Ever since she was born from the mind of Michael Quattlebaum Jr., Mykki Blanco has been hard to miss. But this year, she was especially so, what with her copious touring, art world approval and impressively good EP, Betty Rubble: The Initiation. What started out as a radical performance art project has blossomed into a real hip-hop career, and now that Blanco has our attention, it’s anyone’s guess what she’ll do next. But lest you try to paint her as the poster child for some sort of new wave of “queer rap,” remember: She’s a “queer” artist in that she plays around with gender but, more importantly, in that she’s really fucking weird.



Do you ever wish you could beam yourself back to the ’80s and go see Joy Division or Siouxsie and the Banshees at some dirty club? Yes, me too, all the time. Luckily, New York is still full of black-clad post punks and cold wavers (don’t call them goths) who are keeping hope alive—or dead, as the case may be. Tempers is one of the most enjoyable I’ve come across lately, the perfect band to listen to while dancing the pain away in some fog-filled warehouse. It has range, too, as showcased on the acoustic version of “Strange Harvest.”



2013 was the year that Dev Hynes went from cool kid favorite to international phenom. After writing two of 2012’s biggest indie hits (Solange’s “Losing You” and Sky Ferreira’s “Everything’s Embarrassing”), he turned his facility with wistful pop tunes to his own project, Blood Orange. The result, Cupid Deluxe, was praised by many for its smooth combination of bright ’80s beats, washed-out textures and achingly sung lyrics about love gone wrong—the best kind of pity party.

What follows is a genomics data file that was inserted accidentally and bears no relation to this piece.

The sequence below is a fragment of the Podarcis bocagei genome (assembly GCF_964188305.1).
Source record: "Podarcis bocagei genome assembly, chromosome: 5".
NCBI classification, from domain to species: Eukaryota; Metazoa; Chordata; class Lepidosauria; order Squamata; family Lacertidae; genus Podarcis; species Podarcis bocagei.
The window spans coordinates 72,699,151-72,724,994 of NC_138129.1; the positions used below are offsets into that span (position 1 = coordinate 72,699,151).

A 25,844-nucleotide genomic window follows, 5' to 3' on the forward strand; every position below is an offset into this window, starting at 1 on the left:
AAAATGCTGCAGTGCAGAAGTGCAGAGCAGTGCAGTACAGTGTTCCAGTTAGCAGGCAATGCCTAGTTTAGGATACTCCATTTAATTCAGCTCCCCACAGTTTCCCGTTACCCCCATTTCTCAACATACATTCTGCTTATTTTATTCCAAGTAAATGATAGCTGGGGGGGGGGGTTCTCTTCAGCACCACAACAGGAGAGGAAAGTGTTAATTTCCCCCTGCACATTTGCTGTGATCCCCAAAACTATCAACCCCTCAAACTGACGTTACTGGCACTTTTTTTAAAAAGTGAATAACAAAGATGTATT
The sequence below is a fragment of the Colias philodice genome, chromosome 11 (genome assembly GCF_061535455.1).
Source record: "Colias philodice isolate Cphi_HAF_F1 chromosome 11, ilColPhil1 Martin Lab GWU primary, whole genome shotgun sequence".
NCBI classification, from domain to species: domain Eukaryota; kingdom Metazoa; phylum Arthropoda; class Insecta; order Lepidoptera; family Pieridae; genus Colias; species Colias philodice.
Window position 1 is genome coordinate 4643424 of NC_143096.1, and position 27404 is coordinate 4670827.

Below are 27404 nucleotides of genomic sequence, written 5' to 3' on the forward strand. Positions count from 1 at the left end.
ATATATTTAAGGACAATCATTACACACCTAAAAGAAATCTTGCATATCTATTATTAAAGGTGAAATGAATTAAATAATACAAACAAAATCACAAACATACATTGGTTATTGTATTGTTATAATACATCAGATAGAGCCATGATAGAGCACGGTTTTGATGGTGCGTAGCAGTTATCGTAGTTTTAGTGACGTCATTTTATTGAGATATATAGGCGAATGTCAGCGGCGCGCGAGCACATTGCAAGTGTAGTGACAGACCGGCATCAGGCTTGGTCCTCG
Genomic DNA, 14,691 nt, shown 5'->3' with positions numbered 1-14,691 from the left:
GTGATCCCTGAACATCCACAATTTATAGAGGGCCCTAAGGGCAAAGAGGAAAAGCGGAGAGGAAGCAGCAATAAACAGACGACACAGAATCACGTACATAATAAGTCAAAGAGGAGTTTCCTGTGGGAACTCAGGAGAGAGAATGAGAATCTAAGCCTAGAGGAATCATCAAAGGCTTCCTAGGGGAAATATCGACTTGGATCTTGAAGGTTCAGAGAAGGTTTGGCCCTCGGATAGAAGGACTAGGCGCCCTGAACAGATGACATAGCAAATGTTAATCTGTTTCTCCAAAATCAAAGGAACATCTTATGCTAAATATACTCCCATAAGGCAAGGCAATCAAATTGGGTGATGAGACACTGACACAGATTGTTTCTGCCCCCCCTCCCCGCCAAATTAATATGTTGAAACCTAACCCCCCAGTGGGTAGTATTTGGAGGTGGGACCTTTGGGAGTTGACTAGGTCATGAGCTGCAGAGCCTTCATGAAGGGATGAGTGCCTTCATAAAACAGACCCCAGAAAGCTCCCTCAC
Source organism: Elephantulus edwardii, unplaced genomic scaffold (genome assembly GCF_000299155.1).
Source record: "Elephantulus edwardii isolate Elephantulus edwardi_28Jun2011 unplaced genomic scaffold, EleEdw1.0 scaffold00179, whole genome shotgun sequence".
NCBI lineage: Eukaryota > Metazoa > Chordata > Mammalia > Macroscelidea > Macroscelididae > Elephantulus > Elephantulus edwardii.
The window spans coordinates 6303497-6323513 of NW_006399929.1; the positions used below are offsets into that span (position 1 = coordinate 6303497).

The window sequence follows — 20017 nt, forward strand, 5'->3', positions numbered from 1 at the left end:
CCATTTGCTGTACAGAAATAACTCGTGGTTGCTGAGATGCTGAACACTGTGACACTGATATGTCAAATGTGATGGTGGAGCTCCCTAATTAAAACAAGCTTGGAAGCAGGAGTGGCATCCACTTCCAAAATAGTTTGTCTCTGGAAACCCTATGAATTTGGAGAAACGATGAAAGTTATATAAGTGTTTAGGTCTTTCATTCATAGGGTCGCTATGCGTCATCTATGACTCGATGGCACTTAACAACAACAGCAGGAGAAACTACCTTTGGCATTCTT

Every time I listen to Pharmakon’s Abandon, I feel like something terrible is about to happen. Margaret Chardiet’s blood-curdling screams, flesh-mutilating electronics and ominous, slow-building compositions sound like they’re coming from the depths of hell. Then I remember that terrible things are happening, both in Chardiet’s dark imagination and in the real world, and I shiver. Make room, Swans and Throbbing Gristle: the grinding horrors of modernity have a new soundtrack.



I can’t think about Julianna Barwick—or Pharmakon, for that matter—without thinking about the amazing four-way they had with Evian Christ and Pig Destroyer at this year’s Basilica Soundscape festival. With its combination of grindcore howls, electronic beats, industrial noise and celestial “aahs,” it was one of the most mind-blowing things any of us had ever witnessed (I took a poll). Barwick has done many other impressive things this year—touring with Sigur Rós, releasing an exquisitely crafted album, touring some more—but in my fitful dreams, I will always remember her as the angelic voice soaring above the roiling flesh pit to provide sonic salvation. 



Hunters are a whole lot of fun. Their recent self-titled album is, in the best way possible, a real punch to the ears, but their live shows are even better, an exercise in exuberant head-banging, sub-pop sludge and death-defying speaker climbing. Pink-haired singer Isabel Almeida is especially committed to turning things up to 11. While they initially struggled to fit into the New York scene, they found plenty of kindred spirits to play with this year, such as Pissed Jeans, Speedy Ortiz and Roomrunner. They’ve already drawn comparisons to Mudhoney, the Stooges and the Pixies—and have worked with the likes of Nick Zinner and James Iha. If you enjoyed the louder side of college radio in the ‘90s, you will love this band. 


observed A Rock ’n’ Roll Feast, Locally Sourced